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By Whitney Borup | March 13, 2011

Life has been pretty hard for T.J. Forney (Devin Brochu). He’s pushed around at school, ignored at home, gets into a whole slew of bike accidents, and, to top it all off, his mom was recently killed in a car crash. Then Hesher (Joseph Gordon-Levitt) enters the picture and things just get worse. A violent, calloused anarchist, Hesher decides to move into T.J.’s grandma’s house and there doesn’t seem to be anything anyone can do to stop him – not that they would even try. Ever since his wife’s death T.J.s dad (Rainn Wilson) has been slumped over on the couch, staring into space. We start to look to Hesher, the only active and charismatic person in the house, to pull this family together. But he just doesn’t give a s**t.

Joseph Gordon-Levitt looks incredible as Hesher. He’s covered in crudely drawn tattoos, goes shirtless and pantless for most of the film, and sports long, tangled hair that menacingly falls in front of his face. His performance is equally charming. No matter how violent or unreasonable Hesher gets, he still seems like someone you’d like to know…from a distance. Excellently placed metal music emphasizes his every decisive action. His metaphoric stories are long and pointless, but when he snips your nose off with hedge trimmers, he’s short and to the point.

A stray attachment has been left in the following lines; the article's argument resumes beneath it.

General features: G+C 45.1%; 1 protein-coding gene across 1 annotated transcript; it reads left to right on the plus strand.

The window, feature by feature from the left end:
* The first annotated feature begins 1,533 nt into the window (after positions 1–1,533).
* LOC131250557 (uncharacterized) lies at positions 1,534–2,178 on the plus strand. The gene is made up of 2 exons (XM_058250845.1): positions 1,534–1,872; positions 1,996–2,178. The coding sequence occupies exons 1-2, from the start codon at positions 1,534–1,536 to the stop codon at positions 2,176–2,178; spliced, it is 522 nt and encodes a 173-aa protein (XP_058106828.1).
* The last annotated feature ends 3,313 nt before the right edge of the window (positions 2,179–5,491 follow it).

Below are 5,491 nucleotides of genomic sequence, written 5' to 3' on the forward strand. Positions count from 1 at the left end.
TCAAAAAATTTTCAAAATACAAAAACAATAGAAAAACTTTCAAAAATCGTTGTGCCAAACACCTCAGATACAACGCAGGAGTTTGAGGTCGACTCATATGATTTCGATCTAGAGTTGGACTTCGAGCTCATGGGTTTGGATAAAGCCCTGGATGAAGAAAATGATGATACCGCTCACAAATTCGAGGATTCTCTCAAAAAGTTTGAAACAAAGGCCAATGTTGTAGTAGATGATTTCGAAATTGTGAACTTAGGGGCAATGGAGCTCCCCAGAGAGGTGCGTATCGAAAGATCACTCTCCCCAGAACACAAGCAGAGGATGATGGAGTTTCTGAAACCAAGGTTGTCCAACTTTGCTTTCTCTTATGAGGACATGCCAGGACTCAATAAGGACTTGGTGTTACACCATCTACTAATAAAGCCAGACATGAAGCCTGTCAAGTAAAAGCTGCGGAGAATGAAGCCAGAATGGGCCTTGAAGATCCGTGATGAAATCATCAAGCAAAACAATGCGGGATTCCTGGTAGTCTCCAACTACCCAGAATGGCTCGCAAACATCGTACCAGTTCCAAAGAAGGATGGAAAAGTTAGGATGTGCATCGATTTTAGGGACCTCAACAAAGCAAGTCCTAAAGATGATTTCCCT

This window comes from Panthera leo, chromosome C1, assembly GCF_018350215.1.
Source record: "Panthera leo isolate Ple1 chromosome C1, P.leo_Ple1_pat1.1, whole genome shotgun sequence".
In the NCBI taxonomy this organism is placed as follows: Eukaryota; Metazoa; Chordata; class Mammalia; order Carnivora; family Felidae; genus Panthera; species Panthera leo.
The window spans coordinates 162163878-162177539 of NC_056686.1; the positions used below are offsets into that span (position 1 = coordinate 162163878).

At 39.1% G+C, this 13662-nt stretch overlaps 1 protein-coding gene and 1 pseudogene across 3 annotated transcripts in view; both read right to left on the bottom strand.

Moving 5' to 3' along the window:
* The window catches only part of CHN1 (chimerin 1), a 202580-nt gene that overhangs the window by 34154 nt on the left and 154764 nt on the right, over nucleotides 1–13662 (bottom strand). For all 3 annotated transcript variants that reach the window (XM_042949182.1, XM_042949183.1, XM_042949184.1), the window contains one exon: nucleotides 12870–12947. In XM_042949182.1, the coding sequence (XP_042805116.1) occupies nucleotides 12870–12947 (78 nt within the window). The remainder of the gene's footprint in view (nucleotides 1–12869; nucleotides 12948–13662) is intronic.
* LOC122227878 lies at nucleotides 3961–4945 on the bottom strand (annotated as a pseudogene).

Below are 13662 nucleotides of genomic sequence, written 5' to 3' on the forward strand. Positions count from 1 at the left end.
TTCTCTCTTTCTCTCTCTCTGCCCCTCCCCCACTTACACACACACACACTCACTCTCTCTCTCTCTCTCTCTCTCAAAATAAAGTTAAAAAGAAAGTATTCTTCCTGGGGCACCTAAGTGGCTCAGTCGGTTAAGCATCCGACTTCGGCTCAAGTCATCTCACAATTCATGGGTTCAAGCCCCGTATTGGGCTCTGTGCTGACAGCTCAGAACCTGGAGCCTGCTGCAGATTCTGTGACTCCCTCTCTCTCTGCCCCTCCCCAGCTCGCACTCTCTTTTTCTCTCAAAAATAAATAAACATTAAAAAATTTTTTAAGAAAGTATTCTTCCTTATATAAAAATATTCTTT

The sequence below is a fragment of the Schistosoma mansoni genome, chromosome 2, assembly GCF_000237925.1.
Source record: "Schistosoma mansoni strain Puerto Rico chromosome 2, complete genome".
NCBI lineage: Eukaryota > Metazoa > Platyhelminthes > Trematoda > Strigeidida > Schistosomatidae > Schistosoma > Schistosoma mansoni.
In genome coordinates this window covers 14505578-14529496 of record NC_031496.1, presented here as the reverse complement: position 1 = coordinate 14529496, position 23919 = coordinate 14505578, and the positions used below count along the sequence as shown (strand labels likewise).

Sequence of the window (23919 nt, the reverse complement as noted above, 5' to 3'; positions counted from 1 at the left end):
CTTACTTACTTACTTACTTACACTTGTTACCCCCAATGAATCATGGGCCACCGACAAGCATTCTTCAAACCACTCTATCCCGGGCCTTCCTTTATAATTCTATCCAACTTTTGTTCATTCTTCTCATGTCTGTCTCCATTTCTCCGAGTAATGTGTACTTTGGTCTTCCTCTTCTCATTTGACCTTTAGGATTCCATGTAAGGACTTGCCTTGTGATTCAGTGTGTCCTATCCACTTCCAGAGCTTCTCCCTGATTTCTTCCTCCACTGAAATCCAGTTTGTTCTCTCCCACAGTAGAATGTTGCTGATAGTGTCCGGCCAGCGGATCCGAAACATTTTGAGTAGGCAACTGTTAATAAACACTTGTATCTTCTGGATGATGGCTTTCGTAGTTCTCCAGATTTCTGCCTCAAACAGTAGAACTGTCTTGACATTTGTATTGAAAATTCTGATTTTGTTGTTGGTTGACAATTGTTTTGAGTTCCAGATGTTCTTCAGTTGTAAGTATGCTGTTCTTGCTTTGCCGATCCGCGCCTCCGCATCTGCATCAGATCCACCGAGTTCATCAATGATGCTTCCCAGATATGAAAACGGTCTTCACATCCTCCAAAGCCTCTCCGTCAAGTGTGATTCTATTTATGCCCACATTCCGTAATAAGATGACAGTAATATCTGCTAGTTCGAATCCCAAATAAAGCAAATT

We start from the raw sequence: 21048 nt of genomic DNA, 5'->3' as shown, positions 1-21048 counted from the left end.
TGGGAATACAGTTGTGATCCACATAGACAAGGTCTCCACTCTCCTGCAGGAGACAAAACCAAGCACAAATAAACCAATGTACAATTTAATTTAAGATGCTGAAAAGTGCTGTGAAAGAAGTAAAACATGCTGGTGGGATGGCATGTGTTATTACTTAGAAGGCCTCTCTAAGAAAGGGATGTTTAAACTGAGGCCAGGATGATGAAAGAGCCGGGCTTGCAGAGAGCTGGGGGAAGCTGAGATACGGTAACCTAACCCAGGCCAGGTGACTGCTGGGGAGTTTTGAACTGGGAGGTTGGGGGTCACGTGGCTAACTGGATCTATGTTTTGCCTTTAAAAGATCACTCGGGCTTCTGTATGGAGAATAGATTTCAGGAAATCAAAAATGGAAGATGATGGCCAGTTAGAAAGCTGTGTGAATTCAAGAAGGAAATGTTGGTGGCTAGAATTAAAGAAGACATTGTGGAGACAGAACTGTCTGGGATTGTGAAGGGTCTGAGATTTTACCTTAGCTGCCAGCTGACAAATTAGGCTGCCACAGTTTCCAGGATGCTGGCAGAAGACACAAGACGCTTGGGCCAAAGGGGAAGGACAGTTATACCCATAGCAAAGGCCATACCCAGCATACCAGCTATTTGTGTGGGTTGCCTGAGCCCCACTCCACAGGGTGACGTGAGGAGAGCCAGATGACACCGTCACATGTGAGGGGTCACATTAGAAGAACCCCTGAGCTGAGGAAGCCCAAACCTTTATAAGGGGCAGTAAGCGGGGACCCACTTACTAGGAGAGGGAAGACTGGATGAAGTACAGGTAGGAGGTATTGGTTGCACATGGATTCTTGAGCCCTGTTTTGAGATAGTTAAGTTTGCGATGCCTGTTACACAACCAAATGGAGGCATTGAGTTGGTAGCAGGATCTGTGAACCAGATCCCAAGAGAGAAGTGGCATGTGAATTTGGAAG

If only the magnetism of Hesher could expand to the other characters in the film. Because as sympathetic as a struggling Jr. Highschooler like T.J. is, he’s not all that interesting. It seems as though the script were written with little confidence in a child actor, who was, therefore, given very few lines to work with. T.J. bumbles and struggles along, and the only word he can find to express himself is “um…” While realistic to his age, T.J.’s ineffectualness competes with Hesher’s unique competence and as a result the movie feels uneven. Every scene without Hesher is a drag. Even Natalie Portman, playing an older grocery store clerk who befriends T.J., struggles with the material, which feels very scripted. The only character who can hold her own against Gordon-Levitt’s performance is Piper Laurie’s equally quirky aging grandmother, who also doesn’t get enough screen time.

As a character study, “Hesher” succeeds admirably. As a coming of age in a time of grief story, the film fails to connect to its main protagonist, forcing us to cheer for his nemesis.

This review was originally published on March 29, 2010

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